The update command above looks fine, but I think you can actually skip the backslashes in front of the spaces there. In any case, instead of trying to figure out what exactly went wrong, I’d suggest to start again by making a new copy of your backup copy and working with that instead. Here are some observations which might help:

The ‘no such’ table error suggests that you didn’t open the actual project file. Note that you can open any file with the sqlite3 path/to/anywhere.tpy command: if the file does not exist, it will be initialized as an empty SQLite database. If you then run a query on the photos table, it would rightly tell you that it does not exist. So, this probably just means that you mistyped the file name or that you were in wrong working directory.

The update command you posted above would not change the path from Downloads to Desktop, so I suspect that some of your files are currently linked to the Downloads folder and some of them to Desktop folder. If that’s the case, you will have to run two separate update commands, like you tried.

Like I said, I would suggest to start over by making another copy of your original project file, open it and print the full list of paths with: select path from photos order by path; In your case, this is a really long list, but because it is sorted alphabetically, it should be easy to scan to determine how many different ‘root’ folders you’re dealing with. Specifically, it’s likely that some of the paths point to your Downloads folder, while others point to Desktop. You should then issue one or two update commands accordingly and print out the whole list again. Again, because it’s sorted it should be easy to scan and ensure that all paths now start with “/Volumes/LaCie Hale/Research photos”.

Finally, when you open the project in Tropy again, make sure that you’re opening the correct copy of the file. At start-up Tropy will open your most recent project at its original location. But this means that if you make a copy of the project file, then edit that copy, then open Tropy, it will open the original file, not the one you changed. To make sure, you have the correct copy open, use File -> Open from the menu and pick out the file you changed.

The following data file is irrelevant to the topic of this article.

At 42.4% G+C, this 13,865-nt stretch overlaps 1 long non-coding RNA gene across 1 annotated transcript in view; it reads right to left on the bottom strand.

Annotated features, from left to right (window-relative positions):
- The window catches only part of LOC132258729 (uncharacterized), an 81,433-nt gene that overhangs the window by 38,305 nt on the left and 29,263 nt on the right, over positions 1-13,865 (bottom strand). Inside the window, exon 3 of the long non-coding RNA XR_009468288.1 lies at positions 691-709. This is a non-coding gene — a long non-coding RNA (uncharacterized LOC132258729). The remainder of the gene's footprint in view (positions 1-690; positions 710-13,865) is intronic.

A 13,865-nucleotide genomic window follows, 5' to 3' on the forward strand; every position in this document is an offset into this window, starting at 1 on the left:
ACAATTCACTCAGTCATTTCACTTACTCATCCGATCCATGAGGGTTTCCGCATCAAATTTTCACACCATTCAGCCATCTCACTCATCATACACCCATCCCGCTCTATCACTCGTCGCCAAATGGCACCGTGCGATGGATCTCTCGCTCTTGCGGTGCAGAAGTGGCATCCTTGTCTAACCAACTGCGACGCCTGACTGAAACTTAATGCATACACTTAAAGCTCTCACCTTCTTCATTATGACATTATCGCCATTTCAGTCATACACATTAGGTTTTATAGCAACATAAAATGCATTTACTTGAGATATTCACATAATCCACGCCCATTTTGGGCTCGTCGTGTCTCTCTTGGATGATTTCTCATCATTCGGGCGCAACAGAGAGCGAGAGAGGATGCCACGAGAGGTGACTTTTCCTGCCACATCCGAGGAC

That’s backslashes, not backspaces in @inukshuk’s comments, lest @zsvn be confused. :slight_smile:

Since you’re quoting the path, you don’t need them and in fact I suspect they will result in the change not working.

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Thank you both for your help! Changing the paths separately ended up working, so now all my photos point to the "/Volumes/LaCie Hale/Research photos” folder. However, this didn’t resolve the issue completely, because it was still confused about subfolder name changes within “/Research photos”. I was able to manually consolidate the photos I needed to access immediately, but many more remain this way. Is there an efficient way to locate/print all the missing photos in my project and to resolve them, using the command line? The problem is I don’t necessarily remember what my subfolder names were called before I renamed them (in many cases this was many months ago), and clicking “Show original file” doesn’t seem to work for the missing ones in my library. This makes it difficult for me to provide the path it needs to rename.

If these are only a handful of folders that were re-named, I’d try to figure out which on a case-by-case basis and then rename the folders in the database one-by-one. For example, if you find a photo that’s not opening in Tropy, make a note of its filename, then search in Finder for that file to find out it’s current location; compare it to the old one to find out which folder was renamed, and update all photos with a matching path.

For a fully automatic alternative, we have a find photos script. Basically, it works like this:

  1. You point the script at your project file and at a folder, for example at /Volumes/LaCie Hale/Research photos
  2. The script will now scan the entire folder and all its sub-folders and compute checksums for each photos
  3. It will then compare those checksums with all the photos in your project and update the paths for all files where a checksum matches

This script will work whether you renamed folders or even the files themselves.